One of my favourite porcelain factories has to be Royal Crown Derby and I am always drawn to the brightly coloured Imari wares and in particular their range of paperweights.
The Derby porcelain company was formed in the 1750’s when an entrepreneur called Andrew Planche who emigrated from France partnered with a wealthy English merchant William Duesbury and set up a ceramic factory. The firm specialised in figurines and dinner wares and their wares soon became popular throughout Europe and therefore the firm attracted the best and most skilled artists to the Derby porcelain factory.
But let’s get back to paperweights. Paperweights are normally made of glass but in 1981 a lady called Jo Ledger the Art Director of Royal Crown Derby came up with the idea of producing a range of paperweights made of porcelain that would be a functional but also a decorative item.
They decided to model the paperweights in the form of birds and animals in a style that would appeal to modern tastes but decorate them in the traditional Derby Imari colours of blue, dark red and gilt against a white background. Imari decoration dates back to the 18th century taking its influence from the Japanese porcelain that was exported to Europe at the time.
The launch of the new range of paperweights took place at a reception at Chatsworth House in September 1981 and consisted of five designs- duck, owl, penguin, quail, rabbit and wren. These early examples were filled with sand with gilt metal stoppers but this proved to be unsatisfactory as they were heavy to post and often leaked. After this white porcelain stoppers which were fired on were used but customers did not like their appearance so it was decided to make the paperweights a little more robust and revert back to the gilt metal stoppers.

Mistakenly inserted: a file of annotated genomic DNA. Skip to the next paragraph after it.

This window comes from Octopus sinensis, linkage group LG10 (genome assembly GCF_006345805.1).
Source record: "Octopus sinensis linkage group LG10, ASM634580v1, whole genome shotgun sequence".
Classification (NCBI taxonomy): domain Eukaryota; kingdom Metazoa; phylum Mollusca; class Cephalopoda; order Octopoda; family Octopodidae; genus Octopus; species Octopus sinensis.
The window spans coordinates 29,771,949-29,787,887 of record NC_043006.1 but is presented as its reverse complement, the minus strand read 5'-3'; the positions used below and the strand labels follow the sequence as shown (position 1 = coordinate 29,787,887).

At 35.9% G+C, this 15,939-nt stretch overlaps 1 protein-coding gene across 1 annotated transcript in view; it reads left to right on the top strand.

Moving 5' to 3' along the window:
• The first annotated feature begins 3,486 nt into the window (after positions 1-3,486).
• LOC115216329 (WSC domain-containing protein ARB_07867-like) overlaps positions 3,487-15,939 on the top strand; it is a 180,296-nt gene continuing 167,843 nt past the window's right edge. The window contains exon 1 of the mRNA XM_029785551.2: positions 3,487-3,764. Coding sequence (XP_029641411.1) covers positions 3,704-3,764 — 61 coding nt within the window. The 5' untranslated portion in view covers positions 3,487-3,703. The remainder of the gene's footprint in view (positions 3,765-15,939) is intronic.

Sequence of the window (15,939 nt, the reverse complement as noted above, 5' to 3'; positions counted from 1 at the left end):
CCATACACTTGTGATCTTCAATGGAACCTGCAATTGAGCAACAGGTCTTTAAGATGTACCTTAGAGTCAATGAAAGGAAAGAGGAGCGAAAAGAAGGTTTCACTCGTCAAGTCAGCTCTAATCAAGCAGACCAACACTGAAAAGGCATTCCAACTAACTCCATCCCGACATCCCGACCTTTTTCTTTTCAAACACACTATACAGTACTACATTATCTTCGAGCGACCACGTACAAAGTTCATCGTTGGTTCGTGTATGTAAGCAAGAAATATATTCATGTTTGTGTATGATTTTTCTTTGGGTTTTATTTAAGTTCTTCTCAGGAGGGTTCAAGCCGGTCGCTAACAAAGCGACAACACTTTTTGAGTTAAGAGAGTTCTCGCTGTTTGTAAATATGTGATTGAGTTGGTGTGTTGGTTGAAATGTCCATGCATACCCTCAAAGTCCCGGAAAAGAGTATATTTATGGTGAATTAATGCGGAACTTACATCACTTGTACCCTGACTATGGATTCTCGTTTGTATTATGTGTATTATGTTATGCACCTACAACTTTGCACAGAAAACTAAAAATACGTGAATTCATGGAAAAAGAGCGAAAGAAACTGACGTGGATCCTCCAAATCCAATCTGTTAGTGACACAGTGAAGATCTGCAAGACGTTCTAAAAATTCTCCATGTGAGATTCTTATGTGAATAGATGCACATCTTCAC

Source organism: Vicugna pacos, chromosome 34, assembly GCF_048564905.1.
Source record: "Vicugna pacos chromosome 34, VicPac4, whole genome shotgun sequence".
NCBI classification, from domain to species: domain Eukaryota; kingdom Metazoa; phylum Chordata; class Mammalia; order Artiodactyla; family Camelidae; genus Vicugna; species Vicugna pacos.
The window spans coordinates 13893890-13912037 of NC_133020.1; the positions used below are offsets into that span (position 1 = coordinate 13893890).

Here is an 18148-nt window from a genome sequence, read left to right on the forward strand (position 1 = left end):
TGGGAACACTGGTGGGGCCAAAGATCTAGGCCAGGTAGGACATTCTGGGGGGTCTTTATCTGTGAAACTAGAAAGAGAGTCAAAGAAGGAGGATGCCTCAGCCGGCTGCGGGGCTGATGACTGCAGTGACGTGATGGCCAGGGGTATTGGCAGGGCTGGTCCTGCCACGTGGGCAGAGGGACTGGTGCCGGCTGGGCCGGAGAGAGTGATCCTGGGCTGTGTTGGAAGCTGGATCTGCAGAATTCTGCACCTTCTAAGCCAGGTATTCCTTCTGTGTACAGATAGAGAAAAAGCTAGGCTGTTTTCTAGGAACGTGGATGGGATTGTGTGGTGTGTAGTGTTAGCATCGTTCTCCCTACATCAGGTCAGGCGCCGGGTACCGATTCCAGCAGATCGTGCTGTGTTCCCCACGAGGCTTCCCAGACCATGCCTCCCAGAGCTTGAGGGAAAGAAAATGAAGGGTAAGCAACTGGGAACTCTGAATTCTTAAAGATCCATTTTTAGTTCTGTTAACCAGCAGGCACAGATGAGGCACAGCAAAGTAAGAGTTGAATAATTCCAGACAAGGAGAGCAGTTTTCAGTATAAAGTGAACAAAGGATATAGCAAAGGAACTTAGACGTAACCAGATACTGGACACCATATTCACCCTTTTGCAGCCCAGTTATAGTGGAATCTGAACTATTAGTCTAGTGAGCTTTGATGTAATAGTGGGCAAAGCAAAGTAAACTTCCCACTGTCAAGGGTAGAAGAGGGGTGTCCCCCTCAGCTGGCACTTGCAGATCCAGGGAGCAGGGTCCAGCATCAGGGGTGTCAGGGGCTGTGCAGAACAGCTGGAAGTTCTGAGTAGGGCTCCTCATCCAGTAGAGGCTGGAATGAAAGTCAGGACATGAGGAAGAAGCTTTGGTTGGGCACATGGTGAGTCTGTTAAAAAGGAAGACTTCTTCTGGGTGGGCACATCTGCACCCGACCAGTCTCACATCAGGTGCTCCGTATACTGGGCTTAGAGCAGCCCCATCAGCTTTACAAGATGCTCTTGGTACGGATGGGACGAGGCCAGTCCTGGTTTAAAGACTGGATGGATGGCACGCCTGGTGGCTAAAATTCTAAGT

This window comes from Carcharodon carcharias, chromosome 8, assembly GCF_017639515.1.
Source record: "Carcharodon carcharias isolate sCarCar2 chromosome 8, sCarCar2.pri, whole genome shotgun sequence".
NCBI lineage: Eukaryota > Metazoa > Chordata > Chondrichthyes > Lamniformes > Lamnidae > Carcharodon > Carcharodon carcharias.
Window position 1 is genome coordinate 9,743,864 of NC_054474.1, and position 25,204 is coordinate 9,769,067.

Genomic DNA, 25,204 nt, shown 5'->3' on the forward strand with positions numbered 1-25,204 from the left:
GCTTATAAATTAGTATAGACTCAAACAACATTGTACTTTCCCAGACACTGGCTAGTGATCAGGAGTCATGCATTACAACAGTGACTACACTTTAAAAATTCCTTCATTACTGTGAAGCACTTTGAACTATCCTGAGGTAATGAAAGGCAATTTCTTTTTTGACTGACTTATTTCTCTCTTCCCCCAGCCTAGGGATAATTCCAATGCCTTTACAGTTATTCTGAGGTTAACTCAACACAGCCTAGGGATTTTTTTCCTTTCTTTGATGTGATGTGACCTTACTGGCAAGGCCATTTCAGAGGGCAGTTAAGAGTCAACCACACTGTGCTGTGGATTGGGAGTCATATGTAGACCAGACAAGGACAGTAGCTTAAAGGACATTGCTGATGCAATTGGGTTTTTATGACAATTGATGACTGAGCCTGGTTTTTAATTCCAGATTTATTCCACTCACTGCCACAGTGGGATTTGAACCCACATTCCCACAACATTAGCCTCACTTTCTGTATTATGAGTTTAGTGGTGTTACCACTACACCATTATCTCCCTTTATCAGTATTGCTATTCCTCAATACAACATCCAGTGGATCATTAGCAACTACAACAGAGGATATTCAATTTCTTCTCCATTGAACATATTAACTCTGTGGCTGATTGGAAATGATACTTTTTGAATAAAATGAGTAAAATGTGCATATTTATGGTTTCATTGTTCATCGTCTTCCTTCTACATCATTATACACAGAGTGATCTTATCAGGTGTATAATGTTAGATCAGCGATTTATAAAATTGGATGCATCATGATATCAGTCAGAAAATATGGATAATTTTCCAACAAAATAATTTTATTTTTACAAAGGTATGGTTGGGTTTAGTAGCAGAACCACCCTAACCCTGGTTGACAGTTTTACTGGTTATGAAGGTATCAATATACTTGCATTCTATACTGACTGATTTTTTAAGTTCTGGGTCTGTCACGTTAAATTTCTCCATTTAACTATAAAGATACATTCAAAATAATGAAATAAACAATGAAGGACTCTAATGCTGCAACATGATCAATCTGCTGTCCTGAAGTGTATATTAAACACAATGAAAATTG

Over 480 different designs have been created to date as well as many special editions for specialist China shops and retailers such as Harrods. These range from cats, birds and rabbits to exotic and mythical creatures and are usually boxed and come with a certificate. They have become very popular with collectors who always look out for the rarer examples such as the Ashbourne Hedgehog and the Smiling Cheshire Cat which can fetch a few hundred pounds at auction.
Condition is as always very important watch out for 2nd quality pieces which can be identified in two ways. Firstly the Royal Crown Derby mark is scored through if it is a second and the stopper rather than being the usual gold colour is silver. These pieces can of course be picked up slightly cheaper and often the fault is just a minor imperfection which is usually hard to spot.
So with Christmas just around the corner why not treat an animal or bird lover a gift of a Royal Crown Derby paperweight!